By Valencia Talane

A countrywide campaign focused on stopping illegal debt deductions from social grant beneficiaries’ accounts is underway.

Human rights NGO Black Sash is driving the Hands off the Social Grants campaign, which was prompted by a growing number of grant recipients lodging complaints with the South African Social Services Agency (Sassa) because money was deducted before vit even reached their accounts. For taking the initiative to intervene in the potential abuse of the grant system, Black Sash is the hero of the week.

Hands off the Social Grants aims to understand how the different types of deductions for loans, airtime, electricity and other goods, occur. According to social assistance legislation, Sassa can only deduct a maximum of 10% for funeral policies. The rest of the grant amount must be paid out in full to the beneficiaries.

A report by Groundup states that Black Sash’s work on the investigative project started in 2012, when the organisation launched a pilot project in the Western Cape and Eastern Cape, surveying grant beneficiaries to ascertain the standard of the service by Sassa. Through this research, Black Sash discovered that several beneficiaries could not account for deductions that were made from their accounts, with Sassa admitting that they have noted several hundred complaints regarding the matter.

For Esme Pamplin, a 65-year-old beneficiary and resident of Heideveld in Cape Town, deductions made from her grant of R1 350 a month are a heavy burden on her family. She first noticed a discrepancy in February this year, when more than R100 had been deducted from her account for electricity and airtime. The deductions have not only forced Pamplin’s family to cut back on essential goods, but have also negatively impacted her well-being, Groundup reports.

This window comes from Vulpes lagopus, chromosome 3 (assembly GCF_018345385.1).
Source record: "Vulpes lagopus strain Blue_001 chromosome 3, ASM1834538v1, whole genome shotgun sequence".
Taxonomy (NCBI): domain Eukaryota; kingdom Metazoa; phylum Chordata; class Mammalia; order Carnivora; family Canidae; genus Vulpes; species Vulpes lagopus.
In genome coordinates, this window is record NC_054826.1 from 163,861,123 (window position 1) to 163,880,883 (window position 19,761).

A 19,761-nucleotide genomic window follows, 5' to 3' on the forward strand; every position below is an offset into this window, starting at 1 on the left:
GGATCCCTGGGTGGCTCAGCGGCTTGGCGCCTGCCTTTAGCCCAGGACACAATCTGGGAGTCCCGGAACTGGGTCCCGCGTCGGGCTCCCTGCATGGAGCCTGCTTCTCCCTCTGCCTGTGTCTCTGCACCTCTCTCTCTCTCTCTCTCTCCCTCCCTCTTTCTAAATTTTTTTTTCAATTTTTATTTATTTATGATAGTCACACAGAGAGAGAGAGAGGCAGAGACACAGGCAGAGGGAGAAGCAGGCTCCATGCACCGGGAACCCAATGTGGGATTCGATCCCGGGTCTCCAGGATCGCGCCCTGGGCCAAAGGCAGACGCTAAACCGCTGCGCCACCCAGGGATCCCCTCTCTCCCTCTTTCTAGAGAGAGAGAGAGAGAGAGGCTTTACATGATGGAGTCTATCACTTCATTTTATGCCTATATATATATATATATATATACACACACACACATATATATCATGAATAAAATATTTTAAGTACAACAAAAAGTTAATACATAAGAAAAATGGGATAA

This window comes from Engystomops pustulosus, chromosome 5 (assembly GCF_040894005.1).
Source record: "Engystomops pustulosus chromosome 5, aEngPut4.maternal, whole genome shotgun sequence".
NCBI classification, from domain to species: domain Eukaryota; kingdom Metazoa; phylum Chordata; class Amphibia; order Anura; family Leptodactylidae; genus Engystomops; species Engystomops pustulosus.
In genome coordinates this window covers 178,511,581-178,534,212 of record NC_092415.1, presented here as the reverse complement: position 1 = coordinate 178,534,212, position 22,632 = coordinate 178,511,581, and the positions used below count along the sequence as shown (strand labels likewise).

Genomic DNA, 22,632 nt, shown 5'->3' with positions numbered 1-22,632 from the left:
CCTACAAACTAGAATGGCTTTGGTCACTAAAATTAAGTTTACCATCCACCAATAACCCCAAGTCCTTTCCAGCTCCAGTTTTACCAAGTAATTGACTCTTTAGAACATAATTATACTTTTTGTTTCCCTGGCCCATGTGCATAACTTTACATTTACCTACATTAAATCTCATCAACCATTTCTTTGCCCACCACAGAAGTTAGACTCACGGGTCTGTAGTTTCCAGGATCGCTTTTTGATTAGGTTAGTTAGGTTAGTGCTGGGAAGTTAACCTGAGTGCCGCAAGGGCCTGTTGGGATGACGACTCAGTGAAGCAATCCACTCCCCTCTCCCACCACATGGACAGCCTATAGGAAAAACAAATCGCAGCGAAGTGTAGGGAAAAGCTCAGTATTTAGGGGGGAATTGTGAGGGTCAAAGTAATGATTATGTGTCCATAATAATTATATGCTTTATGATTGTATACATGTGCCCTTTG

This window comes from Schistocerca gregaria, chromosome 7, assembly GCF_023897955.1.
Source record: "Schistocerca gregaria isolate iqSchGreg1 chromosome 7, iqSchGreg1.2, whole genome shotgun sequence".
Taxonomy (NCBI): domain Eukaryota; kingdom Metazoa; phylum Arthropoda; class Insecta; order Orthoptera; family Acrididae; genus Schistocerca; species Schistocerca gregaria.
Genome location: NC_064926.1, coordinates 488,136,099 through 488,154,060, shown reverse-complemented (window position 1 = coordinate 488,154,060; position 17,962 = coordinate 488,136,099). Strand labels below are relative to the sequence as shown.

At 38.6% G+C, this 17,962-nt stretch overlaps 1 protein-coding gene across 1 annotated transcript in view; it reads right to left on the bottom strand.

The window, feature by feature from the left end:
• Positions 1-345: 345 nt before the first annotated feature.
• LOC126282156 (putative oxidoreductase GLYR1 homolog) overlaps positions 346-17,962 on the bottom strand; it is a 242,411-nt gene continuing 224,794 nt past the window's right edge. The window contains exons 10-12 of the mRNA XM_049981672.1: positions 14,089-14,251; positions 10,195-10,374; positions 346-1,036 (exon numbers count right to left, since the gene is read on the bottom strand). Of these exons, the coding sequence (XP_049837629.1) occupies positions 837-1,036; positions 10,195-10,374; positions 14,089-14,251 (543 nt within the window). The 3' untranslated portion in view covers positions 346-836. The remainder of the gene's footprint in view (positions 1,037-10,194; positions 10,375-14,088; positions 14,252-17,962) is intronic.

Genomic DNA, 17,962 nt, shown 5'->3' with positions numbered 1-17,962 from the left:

The provision of social grants, although viewed as a working system that helps provide a poverty safety net for millions of unemployed South Africans, has not been without its share of controversies.

Earlier this year, Corruption Watch appeared as a friend of the Constitutional Court in a R10-billion tender dispute between AllPay Consolidated Investments Holdings and others v Sassa and others. The case had been brought before the court by Allpay, a losing bidder in a tender to provide the social grants, which disputed the awarding of the contract by Sassa to Cash Paymaster Services. The court ruled in favour of Allpay, declaring the contract unlawful.  

The submissions of Corruption Watch focused on the need to protect and uphold the rule of law. The organisation further called on the South African Police Service to take on the case and investigate the tender process.

Welcoming the Constitutional Court’s judgment, Corruption Watch executive director David Lewis said he was pleased that the court had accepted and referred to Corruption Watch’s submissions in its decision.

Sassa was ordered by the court to initiate a new tender process for the payment of social grants after finding that the agency had committed serious irregularities in the process of awarding the tender.

Responding to questions on the unexplained deductions, Sassa acting head of communications Moabi Pitsi said over the past two years, Sassa has run public awareness and educational campaigns through advertisements on the radio and in newspapers, and at workshops country-wide.

“There is a procedure that beneficiaries follow once there are signs of unlawful debt deductions. It includes investigating each case and finding ways to resolve that matter,” he said.

For taking the initiative to intervene in the potential abuse of the social grant system, and ensure that no illegal deductions are taken from beneficiaries, Black Sash is the hero of the week.
File Upload